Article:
About Lynn Fellman Artist for Science
Hey artist, why genomics?
Lucky humans, we are to be alive at the birth of a new era of scientific discovery. Who wouldn’t want to be part of it? I was Hermione Granger madly waving my hand, “Me! I want in!”
That was 2005, and I bought one of the first Non-Mag genetic ancestry test kits. Using the swab, sending my sample, and receiving the report about my deep ancestry was fascinating. It was early days of the Era of the Social Genome, and I was all-in.
I’ve been exploring the science of our magnificent genomes with art and story ever since. (For more about my path from art to science, scroll down to “The spark for the art” 3-min read.)
The spark for the art.
For more than 150 years, paleo-anthropologists examined ancient fossil bones to decipher the puzzle of human evolution. Human fossils are rare. Scattered across continents in small fragments, scientists feared there would never be enough to assemble an accurate history of our species.
Then in 1977, sequencing technology was developed that would add pieces to the puzzle. Invented by British biochemist Fred Sanger, the tech reads the A, T, C, and Gs on our chromosomes and mitochondria. Geneticists began to build a library of human genetic variation from the data — an audacious adventure called the Human Genome Project (HGP).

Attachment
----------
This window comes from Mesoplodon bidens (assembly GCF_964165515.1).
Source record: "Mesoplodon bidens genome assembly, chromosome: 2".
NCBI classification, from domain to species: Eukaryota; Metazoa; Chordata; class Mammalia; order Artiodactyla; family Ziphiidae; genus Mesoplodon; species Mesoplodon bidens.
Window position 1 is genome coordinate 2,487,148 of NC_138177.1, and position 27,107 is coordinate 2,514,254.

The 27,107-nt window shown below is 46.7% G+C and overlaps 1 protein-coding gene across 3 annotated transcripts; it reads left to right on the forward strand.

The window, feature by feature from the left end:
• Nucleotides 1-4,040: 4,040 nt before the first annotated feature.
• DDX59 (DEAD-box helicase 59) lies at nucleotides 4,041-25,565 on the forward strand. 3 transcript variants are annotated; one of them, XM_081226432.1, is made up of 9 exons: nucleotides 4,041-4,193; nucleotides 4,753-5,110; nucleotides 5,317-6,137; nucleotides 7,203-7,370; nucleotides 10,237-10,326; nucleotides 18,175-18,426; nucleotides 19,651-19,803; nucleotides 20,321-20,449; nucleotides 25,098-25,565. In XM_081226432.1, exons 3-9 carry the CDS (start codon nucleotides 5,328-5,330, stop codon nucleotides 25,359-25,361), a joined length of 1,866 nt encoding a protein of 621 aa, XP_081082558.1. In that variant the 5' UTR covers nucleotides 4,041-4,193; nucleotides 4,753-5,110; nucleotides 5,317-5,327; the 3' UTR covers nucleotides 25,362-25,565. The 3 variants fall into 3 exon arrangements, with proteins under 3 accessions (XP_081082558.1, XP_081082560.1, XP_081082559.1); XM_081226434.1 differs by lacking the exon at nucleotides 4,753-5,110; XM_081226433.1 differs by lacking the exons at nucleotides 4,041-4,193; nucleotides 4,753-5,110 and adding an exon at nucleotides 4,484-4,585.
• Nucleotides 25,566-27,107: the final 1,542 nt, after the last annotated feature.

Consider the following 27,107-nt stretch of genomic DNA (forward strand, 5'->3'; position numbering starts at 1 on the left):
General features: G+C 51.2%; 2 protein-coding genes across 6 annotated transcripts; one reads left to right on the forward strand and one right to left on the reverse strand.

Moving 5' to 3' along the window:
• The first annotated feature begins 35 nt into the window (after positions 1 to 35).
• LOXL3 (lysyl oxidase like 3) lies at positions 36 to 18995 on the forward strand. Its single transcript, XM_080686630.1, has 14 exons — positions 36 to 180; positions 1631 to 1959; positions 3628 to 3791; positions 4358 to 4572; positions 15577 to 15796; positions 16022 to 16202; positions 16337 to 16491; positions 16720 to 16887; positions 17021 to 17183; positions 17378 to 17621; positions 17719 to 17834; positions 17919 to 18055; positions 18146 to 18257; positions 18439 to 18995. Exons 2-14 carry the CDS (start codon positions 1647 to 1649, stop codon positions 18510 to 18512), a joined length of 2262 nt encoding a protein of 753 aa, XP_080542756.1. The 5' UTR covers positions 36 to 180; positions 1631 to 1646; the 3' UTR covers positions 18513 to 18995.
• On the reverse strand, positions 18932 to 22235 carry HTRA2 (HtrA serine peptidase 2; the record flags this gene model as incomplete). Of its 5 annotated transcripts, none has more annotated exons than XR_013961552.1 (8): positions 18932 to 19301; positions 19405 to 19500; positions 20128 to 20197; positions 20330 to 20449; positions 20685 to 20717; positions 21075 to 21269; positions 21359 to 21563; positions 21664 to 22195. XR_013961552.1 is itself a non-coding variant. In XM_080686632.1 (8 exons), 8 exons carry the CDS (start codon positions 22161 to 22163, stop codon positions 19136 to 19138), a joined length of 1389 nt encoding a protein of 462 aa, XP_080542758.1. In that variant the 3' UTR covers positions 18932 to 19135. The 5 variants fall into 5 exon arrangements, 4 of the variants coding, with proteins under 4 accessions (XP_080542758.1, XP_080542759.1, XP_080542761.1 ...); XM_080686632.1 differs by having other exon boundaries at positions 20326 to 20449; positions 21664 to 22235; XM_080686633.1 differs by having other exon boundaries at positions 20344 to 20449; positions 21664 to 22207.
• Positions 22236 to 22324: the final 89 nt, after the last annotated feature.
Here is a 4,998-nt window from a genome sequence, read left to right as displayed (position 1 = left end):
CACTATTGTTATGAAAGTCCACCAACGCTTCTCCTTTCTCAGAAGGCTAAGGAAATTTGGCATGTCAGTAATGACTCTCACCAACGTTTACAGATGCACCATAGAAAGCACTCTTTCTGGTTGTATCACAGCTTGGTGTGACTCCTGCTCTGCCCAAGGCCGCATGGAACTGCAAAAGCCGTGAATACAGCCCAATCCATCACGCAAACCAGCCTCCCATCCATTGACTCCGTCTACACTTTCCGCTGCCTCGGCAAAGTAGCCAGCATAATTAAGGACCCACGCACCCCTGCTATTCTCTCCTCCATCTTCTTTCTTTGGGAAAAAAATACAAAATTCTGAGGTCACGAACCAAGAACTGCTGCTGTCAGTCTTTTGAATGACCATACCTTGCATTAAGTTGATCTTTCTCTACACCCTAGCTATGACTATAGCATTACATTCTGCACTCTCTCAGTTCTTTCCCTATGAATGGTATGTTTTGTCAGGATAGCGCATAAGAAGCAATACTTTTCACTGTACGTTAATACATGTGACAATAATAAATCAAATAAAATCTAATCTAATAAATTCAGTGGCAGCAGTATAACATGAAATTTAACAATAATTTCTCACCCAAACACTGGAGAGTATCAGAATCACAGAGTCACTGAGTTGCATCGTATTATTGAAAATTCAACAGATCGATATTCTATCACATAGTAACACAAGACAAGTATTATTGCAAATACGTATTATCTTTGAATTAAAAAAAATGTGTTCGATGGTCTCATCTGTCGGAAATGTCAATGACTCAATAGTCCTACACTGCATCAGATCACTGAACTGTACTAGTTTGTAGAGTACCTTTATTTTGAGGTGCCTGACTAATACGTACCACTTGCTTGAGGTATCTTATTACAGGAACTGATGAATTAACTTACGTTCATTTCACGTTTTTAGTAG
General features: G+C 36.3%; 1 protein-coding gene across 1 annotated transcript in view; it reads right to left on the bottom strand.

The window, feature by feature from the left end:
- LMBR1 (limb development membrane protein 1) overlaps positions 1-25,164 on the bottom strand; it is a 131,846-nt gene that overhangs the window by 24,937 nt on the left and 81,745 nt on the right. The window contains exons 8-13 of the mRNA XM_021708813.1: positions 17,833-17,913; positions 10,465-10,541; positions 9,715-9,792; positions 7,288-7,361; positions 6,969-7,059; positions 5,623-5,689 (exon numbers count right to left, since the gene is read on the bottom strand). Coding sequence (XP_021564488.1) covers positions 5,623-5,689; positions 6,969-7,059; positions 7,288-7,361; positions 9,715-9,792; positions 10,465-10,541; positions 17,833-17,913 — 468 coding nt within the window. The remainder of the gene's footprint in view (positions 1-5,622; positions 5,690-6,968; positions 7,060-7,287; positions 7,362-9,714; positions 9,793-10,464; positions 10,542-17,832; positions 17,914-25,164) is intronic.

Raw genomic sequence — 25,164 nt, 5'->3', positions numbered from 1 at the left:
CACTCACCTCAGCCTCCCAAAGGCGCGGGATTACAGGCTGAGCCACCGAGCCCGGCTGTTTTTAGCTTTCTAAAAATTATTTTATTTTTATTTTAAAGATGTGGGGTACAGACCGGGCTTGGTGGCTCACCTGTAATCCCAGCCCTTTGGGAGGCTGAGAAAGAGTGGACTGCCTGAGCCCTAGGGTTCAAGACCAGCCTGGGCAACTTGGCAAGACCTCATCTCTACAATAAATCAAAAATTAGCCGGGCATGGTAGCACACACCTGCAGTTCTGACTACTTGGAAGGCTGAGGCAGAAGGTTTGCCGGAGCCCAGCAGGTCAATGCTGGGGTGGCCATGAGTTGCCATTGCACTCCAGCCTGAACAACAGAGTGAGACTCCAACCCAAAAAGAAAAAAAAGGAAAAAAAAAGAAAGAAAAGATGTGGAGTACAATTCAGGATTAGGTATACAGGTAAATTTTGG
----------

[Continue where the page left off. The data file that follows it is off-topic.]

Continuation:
Bones + genes. While HGP geneticists focused on basic and biomedical science, anthropologists began to analyze DNA to answer questions that ancient bones could not.
The 1987 classic paper, “Mitochondrial DNA and human evolution,” was one of the first reports to address questions about early human migration. Check it out and meet one of the investigators whose work launched the field of molecular anthropology.
The more we know, the more complex and interwoven the study of human evolution, and it’s fascinating. Investigating ancient DNA and modern genomes plus fossil remains are building a much deeper understanding of our species
In the thick of it. I was mesmerized by the unfolding discoveries and wondered if someday, somehow, if I could be part of it. That’s why a curious venture, The Genographic Project, caught my attention.
It was an unusual collaboration between science and commerce. In addition to sequencing populations for scientific research, they offered DNA testing to individuals. Not only would my genetic data add to the knowledge of our species, but the project would also send me a report about my own genetic ancestry. I could be in the thick of it.